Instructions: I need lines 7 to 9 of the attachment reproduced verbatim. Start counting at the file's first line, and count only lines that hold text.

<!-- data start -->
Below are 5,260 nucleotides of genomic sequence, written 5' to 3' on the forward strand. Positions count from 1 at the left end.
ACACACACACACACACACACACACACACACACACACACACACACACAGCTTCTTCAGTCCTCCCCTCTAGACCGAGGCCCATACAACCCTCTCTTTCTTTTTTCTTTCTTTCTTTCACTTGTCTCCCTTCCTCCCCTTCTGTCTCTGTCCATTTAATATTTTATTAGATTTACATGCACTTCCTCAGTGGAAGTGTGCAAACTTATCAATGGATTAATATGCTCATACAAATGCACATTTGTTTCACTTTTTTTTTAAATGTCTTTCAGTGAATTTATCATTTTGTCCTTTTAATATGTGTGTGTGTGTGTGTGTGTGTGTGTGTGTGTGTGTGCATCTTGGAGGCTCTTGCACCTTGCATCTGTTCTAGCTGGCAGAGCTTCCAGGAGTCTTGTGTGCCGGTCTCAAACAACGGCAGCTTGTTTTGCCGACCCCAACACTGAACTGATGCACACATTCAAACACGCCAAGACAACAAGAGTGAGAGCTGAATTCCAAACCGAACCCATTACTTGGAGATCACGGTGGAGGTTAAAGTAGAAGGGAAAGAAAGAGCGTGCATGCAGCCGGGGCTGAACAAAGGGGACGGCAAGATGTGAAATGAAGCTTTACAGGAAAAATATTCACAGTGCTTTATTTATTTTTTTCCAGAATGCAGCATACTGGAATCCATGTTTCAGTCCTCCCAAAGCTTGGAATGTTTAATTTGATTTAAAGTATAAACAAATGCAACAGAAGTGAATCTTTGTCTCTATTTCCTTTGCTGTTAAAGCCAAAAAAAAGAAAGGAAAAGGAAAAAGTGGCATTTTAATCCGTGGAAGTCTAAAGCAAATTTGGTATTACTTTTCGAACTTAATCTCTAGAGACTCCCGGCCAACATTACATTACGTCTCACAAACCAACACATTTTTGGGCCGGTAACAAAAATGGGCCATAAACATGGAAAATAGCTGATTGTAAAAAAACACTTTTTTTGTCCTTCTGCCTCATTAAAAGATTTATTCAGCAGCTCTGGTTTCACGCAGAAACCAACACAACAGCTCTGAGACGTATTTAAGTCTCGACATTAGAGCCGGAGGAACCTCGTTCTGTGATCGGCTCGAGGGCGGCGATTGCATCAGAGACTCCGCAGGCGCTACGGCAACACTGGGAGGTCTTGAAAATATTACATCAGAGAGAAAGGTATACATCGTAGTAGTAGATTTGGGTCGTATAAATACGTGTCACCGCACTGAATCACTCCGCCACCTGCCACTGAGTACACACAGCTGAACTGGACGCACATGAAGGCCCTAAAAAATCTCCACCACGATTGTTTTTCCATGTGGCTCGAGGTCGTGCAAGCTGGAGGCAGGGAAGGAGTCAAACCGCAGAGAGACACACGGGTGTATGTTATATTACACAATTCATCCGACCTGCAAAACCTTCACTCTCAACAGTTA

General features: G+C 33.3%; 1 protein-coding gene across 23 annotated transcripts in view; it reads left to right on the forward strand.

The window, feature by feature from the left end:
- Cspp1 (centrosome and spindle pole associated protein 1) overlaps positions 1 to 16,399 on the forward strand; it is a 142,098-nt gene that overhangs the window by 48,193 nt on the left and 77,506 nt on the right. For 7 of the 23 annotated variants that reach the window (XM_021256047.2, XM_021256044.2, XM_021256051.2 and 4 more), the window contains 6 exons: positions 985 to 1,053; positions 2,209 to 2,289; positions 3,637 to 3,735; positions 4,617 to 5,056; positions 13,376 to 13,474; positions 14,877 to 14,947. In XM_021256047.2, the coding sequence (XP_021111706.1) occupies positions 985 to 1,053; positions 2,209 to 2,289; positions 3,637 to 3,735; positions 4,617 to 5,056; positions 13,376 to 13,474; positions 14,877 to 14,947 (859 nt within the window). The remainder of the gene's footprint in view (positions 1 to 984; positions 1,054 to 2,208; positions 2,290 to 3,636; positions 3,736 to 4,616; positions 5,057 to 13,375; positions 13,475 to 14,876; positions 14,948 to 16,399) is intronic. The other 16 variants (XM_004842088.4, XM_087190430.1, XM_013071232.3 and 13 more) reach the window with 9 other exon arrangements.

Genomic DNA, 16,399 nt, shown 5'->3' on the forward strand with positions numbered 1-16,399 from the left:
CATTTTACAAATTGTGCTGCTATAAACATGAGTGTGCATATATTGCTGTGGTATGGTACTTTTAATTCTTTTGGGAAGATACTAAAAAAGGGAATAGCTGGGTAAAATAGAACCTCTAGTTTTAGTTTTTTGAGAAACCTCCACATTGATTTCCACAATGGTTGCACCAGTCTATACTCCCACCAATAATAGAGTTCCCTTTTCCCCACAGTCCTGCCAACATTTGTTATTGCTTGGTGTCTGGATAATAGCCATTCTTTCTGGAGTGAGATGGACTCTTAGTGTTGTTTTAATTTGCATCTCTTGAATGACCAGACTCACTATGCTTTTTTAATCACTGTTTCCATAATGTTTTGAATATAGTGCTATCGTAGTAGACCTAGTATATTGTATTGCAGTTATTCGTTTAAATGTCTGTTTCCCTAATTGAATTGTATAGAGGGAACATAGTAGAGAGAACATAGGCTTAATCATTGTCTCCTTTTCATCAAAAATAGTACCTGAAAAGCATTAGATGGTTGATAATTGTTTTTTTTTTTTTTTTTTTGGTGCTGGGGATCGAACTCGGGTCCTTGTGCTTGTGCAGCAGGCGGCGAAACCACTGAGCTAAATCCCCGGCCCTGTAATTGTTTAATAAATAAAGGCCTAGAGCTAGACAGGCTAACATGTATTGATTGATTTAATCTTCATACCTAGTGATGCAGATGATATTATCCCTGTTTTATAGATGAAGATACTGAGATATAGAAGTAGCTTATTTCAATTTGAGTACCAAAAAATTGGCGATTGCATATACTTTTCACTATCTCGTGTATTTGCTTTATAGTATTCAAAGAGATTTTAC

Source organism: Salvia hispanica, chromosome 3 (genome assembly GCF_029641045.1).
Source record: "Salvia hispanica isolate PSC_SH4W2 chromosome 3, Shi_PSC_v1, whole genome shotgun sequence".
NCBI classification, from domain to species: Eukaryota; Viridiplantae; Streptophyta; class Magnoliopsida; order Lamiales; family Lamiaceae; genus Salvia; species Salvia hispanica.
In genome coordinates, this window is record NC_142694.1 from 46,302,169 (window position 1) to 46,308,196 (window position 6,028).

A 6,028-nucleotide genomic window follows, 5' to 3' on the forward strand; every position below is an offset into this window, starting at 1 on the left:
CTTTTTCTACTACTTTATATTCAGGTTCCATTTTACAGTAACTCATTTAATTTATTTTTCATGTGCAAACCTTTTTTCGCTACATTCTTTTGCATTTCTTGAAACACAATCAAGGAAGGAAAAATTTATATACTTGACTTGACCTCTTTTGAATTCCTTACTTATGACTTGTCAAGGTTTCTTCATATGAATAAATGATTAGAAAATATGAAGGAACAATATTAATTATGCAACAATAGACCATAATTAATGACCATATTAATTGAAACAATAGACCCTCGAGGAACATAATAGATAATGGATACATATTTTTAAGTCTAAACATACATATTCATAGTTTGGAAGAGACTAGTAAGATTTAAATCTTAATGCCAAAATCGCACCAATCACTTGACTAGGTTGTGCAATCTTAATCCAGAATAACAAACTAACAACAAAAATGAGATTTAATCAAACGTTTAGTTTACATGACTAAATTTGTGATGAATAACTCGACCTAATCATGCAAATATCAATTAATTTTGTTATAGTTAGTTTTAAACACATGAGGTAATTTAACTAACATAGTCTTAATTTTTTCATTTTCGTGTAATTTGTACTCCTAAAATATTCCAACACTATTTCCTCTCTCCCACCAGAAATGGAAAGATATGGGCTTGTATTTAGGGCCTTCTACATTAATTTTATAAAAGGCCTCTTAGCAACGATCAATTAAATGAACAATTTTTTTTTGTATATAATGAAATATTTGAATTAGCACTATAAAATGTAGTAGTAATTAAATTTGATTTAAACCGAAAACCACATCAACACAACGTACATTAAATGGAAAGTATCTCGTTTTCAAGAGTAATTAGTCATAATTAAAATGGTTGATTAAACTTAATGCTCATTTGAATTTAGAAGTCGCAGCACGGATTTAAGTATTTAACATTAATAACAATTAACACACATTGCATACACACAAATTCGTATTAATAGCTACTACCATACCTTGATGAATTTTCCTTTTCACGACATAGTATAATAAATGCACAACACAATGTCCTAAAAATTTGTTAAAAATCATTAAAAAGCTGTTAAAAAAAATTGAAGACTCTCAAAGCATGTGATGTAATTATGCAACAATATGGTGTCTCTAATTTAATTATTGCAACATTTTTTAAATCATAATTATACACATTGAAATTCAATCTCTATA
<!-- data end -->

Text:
CATTTTACAAATTGTGCTGCTATAAACATGAGTGTGCATATATTGCTGTGGTATGGTACTTTTAATTCTTTTGGGAAGATACTAAAAAAGGGAATAGCTGGGTAAAATAGAACCTCTAGTTTTAGTTTTTTGAGAAACCTCCACATTGATTTCCACAATGGTTGCACCAGTCTATACTCCCACCAATAATAGAGTTCCCTTTTCCCCACAGTCCTGCCAACATTTGTTATTGCTTGGTGTCTGGATAATAGCCATTCTTTCTGGAGTGAGATGGACTCTTAGTGTTGTTTTAATTTGCATCTCTTGAATGACCAGACTCACTATGCTTTTTTAATCACTGTTTCCATAATGTTTTGAATATAGTGCTATCGTAGTAGACCTAGTATATTGTATTGCAGTTATTCGTTTAAATGTCTGTTTCCCTAATTGAATTGTATAGAGGGAACATAGTAGAGAGAACATAGGCTTAATCATTGTCTCCTTTTCATCAAAAATAGTACCTGAAAAGCATTAGATGGTTGATAATTGTTTTTTTTTTTTTTTTTTTGGTGCTGGGGATCGAACTCGGGTCCTTGTGCTTGTGCAGCAGGCGGCGAAACCACTGAGCTAAATCCCCGGCCCTGTAATTGTTTAATAAATAAAGGCCTAGAGCTAGACAGGCTAACATGTATTGATTGATTTAATCTTCATACCTAGTGATGCAGATGATATTATCCCTGTTTTATAGATGAAGATACTGAGATATAGAAGTAGCTTATTTCAATTTGAGTACCAAAAAATTGGCGATTGCATATACTTTTCACTATCTCGTGTATTTGCTTTATAGTATTCAAAGAGATTTTAC

Source organism: Salvia hispanica, chromosome 3 (genome assembly GCF_029641045.1).
Source record: "Salvia hispanica isolate PSC_SH4W2 chromosome 3, Shi_PSC_v1, whole genome shotgun sequence".